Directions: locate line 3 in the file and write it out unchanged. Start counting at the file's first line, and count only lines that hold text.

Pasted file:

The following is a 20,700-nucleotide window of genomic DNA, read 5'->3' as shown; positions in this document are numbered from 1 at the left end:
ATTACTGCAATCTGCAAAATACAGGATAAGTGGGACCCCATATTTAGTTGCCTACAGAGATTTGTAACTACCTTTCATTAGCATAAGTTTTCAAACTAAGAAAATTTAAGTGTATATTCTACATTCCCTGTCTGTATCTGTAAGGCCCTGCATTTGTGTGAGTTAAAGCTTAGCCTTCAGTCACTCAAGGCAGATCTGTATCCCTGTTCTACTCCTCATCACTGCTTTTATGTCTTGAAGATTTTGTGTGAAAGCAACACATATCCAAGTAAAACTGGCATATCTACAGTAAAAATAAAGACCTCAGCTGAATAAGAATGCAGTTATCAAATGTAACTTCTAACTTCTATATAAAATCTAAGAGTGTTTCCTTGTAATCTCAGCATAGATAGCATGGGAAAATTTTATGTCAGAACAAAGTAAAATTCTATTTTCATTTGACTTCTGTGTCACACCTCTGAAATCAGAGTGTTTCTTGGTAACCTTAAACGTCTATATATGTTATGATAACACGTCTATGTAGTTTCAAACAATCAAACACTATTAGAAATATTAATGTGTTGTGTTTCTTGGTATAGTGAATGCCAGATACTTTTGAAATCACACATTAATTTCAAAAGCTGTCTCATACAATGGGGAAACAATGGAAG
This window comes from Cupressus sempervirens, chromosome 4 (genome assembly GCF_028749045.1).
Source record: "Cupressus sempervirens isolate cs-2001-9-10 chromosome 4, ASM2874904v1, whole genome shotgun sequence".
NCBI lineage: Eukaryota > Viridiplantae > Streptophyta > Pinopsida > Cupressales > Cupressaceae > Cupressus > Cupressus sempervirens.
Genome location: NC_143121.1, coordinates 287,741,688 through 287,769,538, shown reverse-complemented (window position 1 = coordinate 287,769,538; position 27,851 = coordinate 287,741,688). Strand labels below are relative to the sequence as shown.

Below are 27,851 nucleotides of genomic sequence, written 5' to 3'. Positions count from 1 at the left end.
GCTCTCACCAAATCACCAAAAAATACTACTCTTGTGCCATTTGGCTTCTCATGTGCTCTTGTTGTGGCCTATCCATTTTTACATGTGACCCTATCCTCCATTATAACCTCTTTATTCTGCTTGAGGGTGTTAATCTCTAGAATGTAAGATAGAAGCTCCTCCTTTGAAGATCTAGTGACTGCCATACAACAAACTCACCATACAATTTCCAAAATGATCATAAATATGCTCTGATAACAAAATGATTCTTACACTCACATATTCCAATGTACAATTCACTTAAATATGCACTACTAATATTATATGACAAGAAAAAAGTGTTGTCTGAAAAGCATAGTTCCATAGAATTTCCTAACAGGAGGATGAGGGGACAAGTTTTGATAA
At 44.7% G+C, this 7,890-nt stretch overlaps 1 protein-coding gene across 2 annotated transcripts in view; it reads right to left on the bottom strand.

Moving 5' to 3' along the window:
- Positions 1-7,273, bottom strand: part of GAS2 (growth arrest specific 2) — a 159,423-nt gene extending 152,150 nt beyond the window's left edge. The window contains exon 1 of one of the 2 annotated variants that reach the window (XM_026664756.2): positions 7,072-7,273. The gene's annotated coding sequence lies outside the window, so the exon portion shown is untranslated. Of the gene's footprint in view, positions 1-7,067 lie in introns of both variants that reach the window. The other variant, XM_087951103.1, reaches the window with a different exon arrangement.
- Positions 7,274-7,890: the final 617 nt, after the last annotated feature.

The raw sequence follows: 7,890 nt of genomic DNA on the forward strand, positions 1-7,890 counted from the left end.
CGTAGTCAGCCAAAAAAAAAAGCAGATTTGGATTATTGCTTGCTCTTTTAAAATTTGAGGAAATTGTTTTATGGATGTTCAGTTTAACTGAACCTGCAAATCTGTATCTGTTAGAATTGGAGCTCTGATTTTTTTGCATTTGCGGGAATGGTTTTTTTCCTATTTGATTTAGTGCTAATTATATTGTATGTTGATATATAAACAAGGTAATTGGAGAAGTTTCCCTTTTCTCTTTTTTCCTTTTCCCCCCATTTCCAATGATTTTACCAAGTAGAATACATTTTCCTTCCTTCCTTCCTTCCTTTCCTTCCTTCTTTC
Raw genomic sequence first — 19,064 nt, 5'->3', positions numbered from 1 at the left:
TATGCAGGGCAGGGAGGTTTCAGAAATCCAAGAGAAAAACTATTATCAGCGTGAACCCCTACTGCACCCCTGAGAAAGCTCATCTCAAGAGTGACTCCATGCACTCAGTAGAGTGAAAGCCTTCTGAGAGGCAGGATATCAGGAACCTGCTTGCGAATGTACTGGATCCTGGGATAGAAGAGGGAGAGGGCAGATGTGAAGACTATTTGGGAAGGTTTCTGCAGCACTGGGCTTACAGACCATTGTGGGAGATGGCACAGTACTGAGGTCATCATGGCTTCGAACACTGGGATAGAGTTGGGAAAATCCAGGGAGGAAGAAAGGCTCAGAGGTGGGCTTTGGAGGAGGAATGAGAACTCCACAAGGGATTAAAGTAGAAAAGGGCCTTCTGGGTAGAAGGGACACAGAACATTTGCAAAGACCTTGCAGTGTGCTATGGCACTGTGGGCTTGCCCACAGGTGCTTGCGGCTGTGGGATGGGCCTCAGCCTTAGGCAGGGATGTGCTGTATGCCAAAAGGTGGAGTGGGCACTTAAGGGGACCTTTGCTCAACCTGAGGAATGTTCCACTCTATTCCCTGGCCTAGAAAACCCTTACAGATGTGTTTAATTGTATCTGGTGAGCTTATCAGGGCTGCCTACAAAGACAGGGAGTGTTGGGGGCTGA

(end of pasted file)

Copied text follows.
This window comes from Cupressus sempervirens, chromosome 4 (genome assembly GCF_028749045.1).